International Defensive Pistol Association (IDPA) is a shooting sport where competitors use handguns to shoot stages that are based on self-defense scenarios. With over 20,000 members and clubs and matches all over the country, IDPA is a quickly growing sport with a lot of places and opportunities to shoot, including indoor ranges in the more populated areas.
IDPA is also one of the least gear-intensive ways to get started in competitive shooting, and is a great choice if you’re looking to practice drawing your gun from a holster and work on defensive pistol skills.
Almost any pistol you’ve bought off the shelf and many customized guns have a home in IDPA. IDPA organizes pistols into different divisions, with each division having its own limits on how many rounds can be loaded in the gun at a time. That way, shooters compete only against other shooters who have similar gear.
Perhaps the most popular division is Stock Service Pistol (SSP), which includes most common factory production guns that are double action, double-action only, or striker-fired. These guns also need to be relatively unmodified and have a minimum caliber of 9mm.
If you like similar guns in single-action only, or if you like modifying your guns to include features like magazine wells, then you can shoot in Enhanced Service Pistol (ESP). SSP or ESP guns that are chambered in .45 ACP also have the option of being placed in Custom Defensive Pistol (CDP).
If you would like to shoot a smaller gun, then Compact Carry Pistol (CCP) limits barrel length to 4.1 inches and uses a smaller box for maximum size, but otherwise generally follows the rules for ESP. Or you can go even smaller into Back Up Gun (BUG), which includes both revolvers and semi-automatic pistols in .380 ACP or larger and with a barrel length of 3.6 inches or shorter.
If you want to shoot a larger wheelgun, though, then Revolver is where it’s at, as long as yours is a minimum caliber of .38 Special or .357 magnum, depending on the subdivision. They can be loaded using speedloaders or moonclips.
It all sounds complicated, and there are even more details in Section 8 of the IDPA Rule Book [pdf]. If you’re confused, though, talk to your local match director before the match and ask where your gun fits in. Make sure you bring at least three to five magazines, speedloaders, or moonclips, and the rest of your gear, and they can help you figure the rest out.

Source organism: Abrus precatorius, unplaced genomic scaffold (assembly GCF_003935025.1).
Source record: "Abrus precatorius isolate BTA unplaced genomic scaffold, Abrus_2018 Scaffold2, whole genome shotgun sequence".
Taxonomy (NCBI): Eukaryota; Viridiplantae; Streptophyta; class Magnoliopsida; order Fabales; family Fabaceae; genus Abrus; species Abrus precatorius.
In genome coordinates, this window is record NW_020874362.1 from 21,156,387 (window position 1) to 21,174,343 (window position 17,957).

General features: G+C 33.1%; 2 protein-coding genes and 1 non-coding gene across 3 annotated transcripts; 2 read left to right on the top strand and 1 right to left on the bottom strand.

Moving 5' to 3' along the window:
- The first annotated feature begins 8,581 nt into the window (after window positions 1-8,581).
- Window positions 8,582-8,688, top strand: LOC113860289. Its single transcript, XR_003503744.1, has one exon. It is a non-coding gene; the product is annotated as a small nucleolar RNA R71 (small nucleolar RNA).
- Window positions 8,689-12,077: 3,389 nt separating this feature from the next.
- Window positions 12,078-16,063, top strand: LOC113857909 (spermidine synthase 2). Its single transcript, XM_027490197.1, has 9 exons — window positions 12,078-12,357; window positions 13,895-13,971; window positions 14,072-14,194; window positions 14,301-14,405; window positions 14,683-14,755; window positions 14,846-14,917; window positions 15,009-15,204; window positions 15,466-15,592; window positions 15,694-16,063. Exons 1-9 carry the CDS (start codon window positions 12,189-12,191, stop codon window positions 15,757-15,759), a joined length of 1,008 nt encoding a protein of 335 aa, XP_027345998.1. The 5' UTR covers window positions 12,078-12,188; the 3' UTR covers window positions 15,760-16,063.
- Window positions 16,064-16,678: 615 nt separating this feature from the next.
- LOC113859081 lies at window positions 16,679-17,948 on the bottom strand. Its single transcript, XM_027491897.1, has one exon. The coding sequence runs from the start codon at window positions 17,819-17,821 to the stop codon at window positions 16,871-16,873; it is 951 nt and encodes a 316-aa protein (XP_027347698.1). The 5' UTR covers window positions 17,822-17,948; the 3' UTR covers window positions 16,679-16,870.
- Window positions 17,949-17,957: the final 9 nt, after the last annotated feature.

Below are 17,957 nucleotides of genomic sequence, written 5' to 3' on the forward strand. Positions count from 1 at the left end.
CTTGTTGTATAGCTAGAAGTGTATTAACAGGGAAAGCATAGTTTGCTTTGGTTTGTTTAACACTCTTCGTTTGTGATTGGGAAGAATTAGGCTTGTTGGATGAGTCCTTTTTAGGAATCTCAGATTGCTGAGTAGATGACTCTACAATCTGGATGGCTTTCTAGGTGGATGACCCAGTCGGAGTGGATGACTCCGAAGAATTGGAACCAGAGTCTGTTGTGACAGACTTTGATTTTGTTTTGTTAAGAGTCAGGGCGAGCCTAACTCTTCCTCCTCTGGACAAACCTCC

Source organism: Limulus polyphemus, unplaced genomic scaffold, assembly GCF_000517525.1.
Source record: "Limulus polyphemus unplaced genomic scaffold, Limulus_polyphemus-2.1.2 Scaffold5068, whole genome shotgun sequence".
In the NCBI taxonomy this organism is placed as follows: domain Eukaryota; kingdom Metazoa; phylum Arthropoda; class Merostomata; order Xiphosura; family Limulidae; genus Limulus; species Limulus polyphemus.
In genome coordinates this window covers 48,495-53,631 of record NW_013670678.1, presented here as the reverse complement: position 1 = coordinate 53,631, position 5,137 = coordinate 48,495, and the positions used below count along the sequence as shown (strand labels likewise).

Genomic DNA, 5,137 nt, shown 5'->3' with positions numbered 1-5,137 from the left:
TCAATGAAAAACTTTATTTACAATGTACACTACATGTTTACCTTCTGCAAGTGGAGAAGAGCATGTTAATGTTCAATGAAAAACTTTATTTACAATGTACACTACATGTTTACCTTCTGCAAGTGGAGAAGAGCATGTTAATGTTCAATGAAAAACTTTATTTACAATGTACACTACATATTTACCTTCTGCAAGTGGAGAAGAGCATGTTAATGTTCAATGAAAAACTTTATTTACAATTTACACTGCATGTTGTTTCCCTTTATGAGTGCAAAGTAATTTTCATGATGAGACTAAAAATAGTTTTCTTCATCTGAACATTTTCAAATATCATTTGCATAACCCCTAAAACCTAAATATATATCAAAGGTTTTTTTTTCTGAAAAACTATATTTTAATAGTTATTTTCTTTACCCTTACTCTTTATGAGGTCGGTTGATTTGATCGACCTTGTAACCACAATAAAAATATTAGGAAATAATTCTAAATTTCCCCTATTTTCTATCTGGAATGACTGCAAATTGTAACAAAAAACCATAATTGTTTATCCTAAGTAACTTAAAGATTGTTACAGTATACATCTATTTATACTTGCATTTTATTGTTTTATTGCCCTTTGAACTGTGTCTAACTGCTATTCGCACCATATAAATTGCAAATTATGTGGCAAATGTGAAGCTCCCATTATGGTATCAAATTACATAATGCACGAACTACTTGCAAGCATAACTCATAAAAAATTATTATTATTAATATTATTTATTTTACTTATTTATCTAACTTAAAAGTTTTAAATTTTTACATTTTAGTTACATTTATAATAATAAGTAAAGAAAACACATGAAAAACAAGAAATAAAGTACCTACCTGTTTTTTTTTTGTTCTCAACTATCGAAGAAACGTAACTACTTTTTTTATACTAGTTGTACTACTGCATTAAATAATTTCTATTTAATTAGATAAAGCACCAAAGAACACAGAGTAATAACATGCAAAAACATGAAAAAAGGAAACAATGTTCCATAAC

Don’t worry if your gun doesn’t meet the requirements of one of the divisions, as you might also have the option of shooting in the catch-all Not For Competition (NFC) division at local matches.
Equipment for all divisions is otherwise similar:
- A holster appropriate for IDPA, worn on the strong side hip, either be inside or outside the waistband. The holster should be hard-sided holster and fully cover the trigger guard, with the muzzle vertical or pointed back. IDPA rules limit the amount of adjustability a holster can have, as well as specifics about where and how it can be worn.
- A belt for the holster to attach to, which is worn through the belt loops (although you can skip up to two of them if you need to in order to fit your gear). The holster itself should be placed at “3 o’clock” if you’re standing on a clock face facing 12 o’clock.
- Ammunition carriers, while optional, are highly recommended. They are worn on the belt opposite the holster. If you don’t have any, you can put your magazines, speedloaders, or moonclips in your pockets.
As you can see, there’s no need to run out and buy expensive gear to get started competing. You’re probably already equipped and just need to find a club or match nearby. Read my other articles and I’ll walk you through all the skills and other things you need to know after you get your basic gear together. Do you shoot IDPA? Let us know in the comments below.